Reducing street harassment to 'women's work'

Story highlights

  • Elana Adler cross-stitched harassing comments into 32 samplers
  • The series is called "You are my duchess"
  • The samplers reduce street harassment into a "simple piece of women's work"
"You are my duchess" was one of the first catcalls Elana Adler wrote down in 2008, after she got into the habit of jotting down the unwanted attention she received from strangers in the streets of New York.
Something about it seemed so "dated," she said, and it stuck with her. So would many more of the icky comments from strangers, prompting her to keep a running log of them. Most of the time, she does not respond, and the callers usually seem annoyed by her silence.
When she has responded, the outcome is usually, " 'Who, me? What did I do? How dare you respond to me like that?' " she recalls.
"I never understood what the callers really wanted to get out of it."
Finally, she decided to do something with them. She began cross-stitching them into samplers in what she calls an effort to reduce "the complex emotional experience" of being taunted with harassing, vulgar sentiments into "a simple piece of women's work."
A sampler is a decorative piece of embroidery, traditionally included in a hope chest, that demonstrates proficiency in needlework. It also requires a lot of time and concentration.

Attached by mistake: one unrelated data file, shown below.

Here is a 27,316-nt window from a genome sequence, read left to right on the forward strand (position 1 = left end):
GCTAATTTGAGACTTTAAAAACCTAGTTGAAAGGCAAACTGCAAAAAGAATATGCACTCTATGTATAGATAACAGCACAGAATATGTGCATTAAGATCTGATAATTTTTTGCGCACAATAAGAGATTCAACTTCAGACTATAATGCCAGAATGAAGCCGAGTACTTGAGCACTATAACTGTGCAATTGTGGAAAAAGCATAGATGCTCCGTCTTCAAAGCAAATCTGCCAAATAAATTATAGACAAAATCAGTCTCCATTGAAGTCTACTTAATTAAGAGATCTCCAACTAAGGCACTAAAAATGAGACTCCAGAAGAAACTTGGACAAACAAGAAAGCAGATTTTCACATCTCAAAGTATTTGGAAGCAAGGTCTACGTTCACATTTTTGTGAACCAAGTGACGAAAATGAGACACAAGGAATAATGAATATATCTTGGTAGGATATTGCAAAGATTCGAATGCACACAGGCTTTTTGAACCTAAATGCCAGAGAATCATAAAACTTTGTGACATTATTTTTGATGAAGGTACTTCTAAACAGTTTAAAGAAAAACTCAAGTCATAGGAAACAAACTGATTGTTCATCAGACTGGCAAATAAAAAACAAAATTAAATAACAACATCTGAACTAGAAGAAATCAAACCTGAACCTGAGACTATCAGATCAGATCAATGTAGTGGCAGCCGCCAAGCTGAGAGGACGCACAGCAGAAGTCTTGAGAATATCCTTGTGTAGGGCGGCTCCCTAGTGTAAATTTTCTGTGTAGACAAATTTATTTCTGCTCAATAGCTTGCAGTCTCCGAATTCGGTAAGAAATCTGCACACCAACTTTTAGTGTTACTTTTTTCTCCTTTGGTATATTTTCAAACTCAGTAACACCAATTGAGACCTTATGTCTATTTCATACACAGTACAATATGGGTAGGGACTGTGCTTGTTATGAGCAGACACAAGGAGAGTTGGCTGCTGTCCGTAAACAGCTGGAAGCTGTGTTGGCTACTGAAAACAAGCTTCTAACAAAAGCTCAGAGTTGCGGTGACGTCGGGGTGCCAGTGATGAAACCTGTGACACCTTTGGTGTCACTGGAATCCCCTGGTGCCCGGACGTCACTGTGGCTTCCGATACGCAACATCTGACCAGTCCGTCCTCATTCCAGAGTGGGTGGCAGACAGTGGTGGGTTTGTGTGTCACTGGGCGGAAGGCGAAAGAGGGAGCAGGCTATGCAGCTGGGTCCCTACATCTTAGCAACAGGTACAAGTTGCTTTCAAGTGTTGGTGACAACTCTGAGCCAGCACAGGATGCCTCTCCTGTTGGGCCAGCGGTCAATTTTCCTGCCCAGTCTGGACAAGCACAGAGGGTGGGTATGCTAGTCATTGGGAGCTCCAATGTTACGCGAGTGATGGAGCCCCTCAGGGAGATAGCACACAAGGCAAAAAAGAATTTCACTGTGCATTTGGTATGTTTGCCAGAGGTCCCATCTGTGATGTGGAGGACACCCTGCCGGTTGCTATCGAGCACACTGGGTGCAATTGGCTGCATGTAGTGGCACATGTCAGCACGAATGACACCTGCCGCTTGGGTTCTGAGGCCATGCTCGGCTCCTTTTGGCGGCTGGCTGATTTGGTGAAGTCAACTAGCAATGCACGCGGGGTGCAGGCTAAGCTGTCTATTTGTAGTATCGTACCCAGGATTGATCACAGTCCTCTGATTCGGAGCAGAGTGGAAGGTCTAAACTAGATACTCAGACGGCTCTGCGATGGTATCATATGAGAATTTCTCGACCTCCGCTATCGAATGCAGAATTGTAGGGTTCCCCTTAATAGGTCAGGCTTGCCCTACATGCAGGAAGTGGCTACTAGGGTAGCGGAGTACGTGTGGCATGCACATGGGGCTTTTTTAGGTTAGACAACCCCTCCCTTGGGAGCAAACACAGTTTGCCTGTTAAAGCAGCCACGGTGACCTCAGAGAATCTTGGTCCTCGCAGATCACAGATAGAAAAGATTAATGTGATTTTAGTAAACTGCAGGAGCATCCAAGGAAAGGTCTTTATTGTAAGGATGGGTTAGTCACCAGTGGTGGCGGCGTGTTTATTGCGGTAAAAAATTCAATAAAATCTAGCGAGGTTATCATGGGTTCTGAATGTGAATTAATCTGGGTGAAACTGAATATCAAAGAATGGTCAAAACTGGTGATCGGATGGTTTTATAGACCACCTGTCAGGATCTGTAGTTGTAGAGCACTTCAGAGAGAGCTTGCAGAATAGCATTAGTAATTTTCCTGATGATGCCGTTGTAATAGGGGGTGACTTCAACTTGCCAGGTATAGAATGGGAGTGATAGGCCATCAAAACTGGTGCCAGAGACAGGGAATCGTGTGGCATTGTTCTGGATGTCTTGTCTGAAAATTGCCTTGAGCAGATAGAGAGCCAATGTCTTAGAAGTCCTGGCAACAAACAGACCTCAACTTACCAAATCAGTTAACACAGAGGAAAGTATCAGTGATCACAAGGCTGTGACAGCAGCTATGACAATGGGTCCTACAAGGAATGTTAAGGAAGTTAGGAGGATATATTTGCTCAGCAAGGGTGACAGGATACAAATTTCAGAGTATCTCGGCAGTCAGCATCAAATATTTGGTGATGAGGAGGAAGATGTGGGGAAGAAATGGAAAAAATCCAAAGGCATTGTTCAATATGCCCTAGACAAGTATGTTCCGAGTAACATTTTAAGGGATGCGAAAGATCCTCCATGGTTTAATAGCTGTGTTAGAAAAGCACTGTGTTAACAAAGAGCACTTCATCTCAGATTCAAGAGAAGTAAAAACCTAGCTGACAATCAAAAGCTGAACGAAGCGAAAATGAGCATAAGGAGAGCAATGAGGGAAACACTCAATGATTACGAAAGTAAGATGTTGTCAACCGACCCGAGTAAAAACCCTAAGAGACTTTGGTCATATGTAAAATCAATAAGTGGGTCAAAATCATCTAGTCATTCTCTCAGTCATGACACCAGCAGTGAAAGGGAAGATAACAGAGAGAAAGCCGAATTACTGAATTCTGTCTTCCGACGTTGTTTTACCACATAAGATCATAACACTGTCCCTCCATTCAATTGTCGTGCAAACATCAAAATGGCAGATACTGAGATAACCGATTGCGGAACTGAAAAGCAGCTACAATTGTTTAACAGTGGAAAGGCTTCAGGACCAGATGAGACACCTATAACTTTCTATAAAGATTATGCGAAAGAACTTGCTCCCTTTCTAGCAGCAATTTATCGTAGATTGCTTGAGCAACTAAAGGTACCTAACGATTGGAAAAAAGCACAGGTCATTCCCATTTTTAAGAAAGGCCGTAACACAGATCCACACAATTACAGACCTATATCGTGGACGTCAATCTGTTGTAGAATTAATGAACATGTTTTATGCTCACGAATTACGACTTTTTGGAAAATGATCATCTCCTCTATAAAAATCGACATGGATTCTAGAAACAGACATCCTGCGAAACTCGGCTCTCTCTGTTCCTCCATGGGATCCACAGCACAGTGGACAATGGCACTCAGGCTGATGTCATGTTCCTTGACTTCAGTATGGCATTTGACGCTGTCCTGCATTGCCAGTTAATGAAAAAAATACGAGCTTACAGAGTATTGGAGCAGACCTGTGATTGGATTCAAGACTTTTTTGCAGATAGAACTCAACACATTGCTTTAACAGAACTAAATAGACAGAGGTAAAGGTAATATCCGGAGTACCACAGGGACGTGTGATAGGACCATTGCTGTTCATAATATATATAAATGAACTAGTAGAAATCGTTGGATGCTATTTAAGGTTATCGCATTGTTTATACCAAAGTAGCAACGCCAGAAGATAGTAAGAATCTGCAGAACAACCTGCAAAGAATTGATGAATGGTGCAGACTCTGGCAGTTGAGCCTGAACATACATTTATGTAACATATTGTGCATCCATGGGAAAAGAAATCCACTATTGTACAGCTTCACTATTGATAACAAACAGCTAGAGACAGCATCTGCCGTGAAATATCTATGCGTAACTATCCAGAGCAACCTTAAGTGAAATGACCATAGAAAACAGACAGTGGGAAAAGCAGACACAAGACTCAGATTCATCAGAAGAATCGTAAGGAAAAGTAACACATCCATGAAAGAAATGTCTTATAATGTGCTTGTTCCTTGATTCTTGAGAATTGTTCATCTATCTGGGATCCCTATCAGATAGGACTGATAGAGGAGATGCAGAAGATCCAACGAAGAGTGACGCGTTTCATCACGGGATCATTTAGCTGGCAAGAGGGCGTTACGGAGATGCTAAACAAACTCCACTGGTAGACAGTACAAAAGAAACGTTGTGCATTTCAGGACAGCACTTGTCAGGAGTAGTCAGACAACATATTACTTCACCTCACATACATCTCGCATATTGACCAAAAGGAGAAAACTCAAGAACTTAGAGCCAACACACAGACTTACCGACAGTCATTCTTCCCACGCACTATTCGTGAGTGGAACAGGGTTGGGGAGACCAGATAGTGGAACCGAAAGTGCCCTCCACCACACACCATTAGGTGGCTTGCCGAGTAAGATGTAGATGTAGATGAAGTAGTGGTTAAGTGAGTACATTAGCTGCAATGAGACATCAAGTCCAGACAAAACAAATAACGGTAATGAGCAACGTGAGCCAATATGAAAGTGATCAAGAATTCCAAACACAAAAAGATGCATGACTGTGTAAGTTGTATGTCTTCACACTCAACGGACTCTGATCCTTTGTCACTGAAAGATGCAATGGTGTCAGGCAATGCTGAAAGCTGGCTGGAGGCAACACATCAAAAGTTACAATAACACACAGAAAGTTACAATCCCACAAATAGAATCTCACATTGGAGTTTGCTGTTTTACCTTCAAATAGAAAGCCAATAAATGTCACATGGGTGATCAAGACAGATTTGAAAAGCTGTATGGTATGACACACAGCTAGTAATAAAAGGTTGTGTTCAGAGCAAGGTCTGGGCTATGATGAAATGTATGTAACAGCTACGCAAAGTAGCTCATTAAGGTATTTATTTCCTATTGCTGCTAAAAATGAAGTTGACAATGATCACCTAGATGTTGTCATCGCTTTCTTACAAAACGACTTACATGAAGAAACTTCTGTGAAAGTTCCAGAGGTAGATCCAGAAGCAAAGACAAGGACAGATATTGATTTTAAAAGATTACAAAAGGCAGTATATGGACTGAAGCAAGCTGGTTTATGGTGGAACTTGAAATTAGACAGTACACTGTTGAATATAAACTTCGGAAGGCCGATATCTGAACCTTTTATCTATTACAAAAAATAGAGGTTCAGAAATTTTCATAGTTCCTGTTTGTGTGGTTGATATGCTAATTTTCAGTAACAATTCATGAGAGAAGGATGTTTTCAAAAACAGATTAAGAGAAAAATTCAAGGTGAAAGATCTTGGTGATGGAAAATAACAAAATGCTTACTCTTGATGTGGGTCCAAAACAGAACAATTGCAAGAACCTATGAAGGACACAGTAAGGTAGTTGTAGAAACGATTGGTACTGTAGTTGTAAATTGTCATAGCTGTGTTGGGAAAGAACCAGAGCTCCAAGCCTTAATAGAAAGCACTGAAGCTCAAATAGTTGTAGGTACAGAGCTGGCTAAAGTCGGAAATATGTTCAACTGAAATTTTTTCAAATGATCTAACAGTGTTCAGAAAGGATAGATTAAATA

"I wanted to laboriously and painstakingly give attention to all these phrases that were verbally thrown at me in a moment," she said. "Needlepoint made sense to me because of its connotations and how it historically references women's work. I also liked the idea of how laborious it was. That these statements would stick to me or be in my mind for a very long time."
She has created 32 samplers for the series, "You are my duchess." She started out with simple words. Now she creates designs around the words, in what she calls the "beautification" of an assault.
"The first time I made one, well, I just sat down and started. Then I wondered why I was doing it because it was going to take so long. At that point, looking at one little embroidered phrase that had taken me 8-plus hours to make, well, I wondered how far I would get doing it. I just wanted to have a large collection of them. Power in numbers.
"The more I did them, the bigger and more detailed I wanted them. Now, if I want to start one, I cannot help but think big. Big is good, but it takes a long time."